- Edward Krasiński: Kasia Redzisz takes a look at the Polish artist’s 1964 work Spear
- Etc. Essay: Curator Catherine Wood examines the ever-shifting work of artists exploring the possibilities of performance today
- Etc. Essay: Orit Halpern details an early experiment in machine learning (or artificial intelligence) involving some ill-fated Mongolian desert gerbils
- Paul Nash: Curator Inga Fraser, cultural commentator Michael Bracewell and artists Marc Camille Chaimowicz and Alice Channer discuss Nash’s ground-breaking multidisciplinary practice that still resonates with artists today
- Lives of the Artists: Germaine Richier created bold, bodily sculpture that influenced a generation of young British sculptors, as Natalie Ferris reveals
- Sir Elton John discusses his passion for photography and the works from his collection that make up The Radical Eye exhibition at Tate Modern
- Wifredo Lam: Eskil Lam recounts his childhood memories of visiting his father in the Italian coastal town of Albissola Marina, where exchanges with fellow artists led to great experimentation in his work
- Artists’ Voices: Raqs Media Collective take us on a voyage through a sea of images from the Tate collection (and beyond) encountered while surfing the web
- Private View: Madeleine Bunting marvels at the Hebridean skies that inspired J.M.W. Turner
- Design: Christopher Turner in bed with Donald Judd
- Early Abstractions: Lachlan Goudie on Arthur Meville’s abstract watercolours
- MicroTate: artist Beth Collar, poet Bernadette Mayer, philosopher Dylan Trigg and writer Rachel Lichtenstein reflect on works in the Tate collection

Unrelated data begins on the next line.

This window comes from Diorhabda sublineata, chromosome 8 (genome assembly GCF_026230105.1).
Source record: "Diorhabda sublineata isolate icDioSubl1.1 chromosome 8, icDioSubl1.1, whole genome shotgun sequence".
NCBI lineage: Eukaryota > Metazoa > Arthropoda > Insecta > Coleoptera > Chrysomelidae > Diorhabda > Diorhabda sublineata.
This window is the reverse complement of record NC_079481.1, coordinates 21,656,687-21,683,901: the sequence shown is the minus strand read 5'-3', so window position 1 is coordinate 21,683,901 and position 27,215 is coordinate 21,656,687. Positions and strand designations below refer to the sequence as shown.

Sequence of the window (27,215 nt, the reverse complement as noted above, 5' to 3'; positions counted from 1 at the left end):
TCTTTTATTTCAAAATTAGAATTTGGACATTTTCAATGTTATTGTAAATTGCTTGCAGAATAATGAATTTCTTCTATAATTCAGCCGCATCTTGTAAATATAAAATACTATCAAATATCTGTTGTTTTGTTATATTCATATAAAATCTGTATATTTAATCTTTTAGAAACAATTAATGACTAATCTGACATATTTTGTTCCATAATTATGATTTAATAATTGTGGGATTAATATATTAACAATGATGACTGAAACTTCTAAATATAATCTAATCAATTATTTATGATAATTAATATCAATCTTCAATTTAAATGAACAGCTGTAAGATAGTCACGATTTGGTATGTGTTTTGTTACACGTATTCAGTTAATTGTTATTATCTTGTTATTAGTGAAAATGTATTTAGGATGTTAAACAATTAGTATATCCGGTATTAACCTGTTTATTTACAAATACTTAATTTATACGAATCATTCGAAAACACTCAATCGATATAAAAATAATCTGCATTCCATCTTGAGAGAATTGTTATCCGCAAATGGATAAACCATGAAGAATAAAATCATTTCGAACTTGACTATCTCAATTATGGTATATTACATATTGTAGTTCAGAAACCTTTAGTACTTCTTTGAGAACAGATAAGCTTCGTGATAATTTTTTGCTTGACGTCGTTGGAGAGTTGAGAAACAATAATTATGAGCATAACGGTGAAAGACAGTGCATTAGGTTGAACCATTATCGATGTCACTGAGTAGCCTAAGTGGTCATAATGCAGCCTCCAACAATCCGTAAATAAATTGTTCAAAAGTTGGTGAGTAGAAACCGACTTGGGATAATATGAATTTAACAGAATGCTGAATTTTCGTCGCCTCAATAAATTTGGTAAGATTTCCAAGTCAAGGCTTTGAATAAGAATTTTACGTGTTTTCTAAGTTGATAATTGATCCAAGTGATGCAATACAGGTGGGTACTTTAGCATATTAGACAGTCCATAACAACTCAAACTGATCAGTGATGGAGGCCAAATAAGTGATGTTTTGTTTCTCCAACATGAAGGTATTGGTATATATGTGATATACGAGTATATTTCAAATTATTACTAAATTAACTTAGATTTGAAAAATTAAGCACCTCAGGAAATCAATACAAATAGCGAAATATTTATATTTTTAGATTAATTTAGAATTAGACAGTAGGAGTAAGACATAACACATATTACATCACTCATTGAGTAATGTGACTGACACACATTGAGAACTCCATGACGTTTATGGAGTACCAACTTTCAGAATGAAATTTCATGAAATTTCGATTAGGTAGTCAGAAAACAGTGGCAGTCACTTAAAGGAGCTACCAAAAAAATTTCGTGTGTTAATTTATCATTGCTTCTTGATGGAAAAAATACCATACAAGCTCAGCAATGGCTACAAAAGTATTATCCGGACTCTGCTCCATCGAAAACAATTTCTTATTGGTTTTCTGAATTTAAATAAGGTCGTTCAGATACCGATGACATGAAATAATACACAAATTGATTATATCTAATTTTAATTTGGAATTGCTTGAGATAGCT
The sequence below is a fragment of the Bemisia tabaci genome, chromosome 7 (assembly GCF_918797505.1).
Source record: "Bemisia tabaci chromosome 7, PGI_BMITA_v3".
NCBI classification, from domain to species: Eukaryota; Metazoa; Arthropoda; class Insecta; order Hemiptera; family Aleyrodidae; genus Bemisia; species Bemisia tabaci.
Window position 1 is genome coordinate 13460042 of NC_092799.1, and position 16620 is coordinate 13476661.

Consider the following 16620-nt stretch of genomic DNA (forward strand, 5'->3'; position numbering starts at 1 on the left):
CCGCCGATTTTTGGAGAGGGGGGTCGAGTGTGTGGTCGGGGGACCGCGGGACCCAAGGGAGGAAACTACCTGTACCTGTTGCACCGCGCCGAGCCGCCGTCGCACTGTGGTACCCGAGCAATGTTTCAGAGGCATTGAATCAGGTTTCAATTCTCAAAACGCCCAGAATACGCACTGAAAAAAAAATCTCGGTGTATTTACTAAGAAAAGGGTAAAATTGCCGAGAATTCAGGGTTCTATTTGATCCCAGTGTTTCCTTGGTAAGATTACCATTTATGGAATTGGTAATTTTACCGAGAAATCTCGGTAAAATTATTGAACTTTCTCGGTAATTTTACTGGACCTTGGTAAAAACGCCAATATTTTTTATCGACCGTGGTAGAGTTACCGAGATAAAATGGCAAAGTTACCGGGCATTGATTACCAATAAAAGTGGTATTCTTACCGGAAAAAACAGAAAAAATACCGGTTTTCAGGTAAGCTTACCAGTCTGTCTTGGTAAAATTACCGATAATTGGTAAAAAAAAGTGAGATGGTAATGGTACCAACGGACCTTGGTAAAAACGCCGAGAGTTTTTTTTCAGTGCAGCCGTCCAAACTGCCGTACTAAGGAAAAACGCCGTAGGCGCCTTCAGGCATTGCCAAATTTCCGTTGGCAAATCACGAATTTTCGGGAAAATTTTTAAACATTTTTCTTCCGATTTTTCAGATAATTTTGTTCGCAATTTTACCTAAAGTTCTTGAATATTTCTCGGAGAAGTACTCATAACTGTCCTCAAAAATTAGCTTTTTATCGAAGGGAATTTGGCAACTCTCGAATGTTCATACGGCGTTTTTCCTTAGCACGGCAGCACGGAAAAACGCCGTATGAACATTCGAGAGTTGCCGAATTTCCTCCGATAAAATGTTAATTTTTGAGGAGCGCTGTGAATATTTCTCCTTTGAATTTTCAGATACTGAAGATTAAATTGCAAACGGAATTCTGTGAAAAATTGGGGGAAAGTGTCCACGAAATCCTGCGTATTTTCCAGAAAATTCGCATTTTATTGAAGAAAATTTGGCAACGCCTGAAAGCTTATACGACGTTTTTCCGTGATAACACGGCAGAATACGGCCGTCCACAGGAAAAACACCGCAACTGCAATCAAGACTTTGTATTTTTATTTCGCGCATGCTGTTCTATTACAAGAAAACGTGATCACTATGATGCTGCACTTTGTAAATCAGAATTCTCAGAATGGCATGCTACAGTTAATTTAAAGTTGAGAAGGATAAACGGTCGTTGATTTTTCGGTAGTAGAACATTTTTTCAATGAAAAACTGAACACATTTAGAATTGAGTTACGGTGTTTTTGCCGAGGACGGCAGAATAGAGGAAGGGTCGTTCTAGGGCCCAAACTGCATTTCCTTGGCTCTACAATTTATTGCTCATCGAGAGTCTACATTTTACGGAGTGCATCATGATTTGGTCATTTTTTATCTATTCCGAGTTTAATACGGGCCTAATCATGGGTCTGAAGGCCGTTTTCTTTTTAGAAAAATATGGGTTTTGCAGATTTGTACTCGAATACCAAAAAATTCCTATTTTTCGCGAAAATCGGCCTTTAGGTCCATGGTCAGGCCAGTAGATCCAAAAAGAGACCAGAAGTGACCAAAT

- Cartoon: Moomin and the Brigands
- Behind the Curtain: poet Sean Borodale unearths a poster by Joseph Beuys in the Tate archive that resonates with current event
It is time to rethink traditional orthodoxies of art, says Alistair Hudson, and embrace the idea that it should reflect the plurality of our cultures and communities, while having the ability to bring about social change
Phyllida Barlow, who represents Great Britain at the 2017 Venice Biennale, remembers her influential teacher, the sculptor George Fullard
To coincide with the retrospective exhibition of influential American artist Robert Rauschenberg (1925–2008) – whose six-decade career spanned painting, sculpture, installation, performance, photography and printmaking – Vincent Katz explores his lifelong spirit of collaboration
The Cuban-born artist Wifredo Lam (1902–1982), whose retrospective at Tate Modern opens in September, spent the last decades of his life in the Italian town of Albissola Marina, where the exchange of ideas with fellow artists including Asger Jorn, Enrico Baj and Lucio Fontana led to great experimentation in his art. His son Eskil recounts his childhood memories of visiting his father
Works in focus
‘Spears hung from the wires stretched between the trees created an illusion of movement. They were swishing [in the air]. It was all about preparing the spear to perform its function. Once prepared it could act on its own.’
The Hebridean islands are known for their expansive skies that are unpredictable and impressive in equal measure – something that Turner knew well, as this writer discovers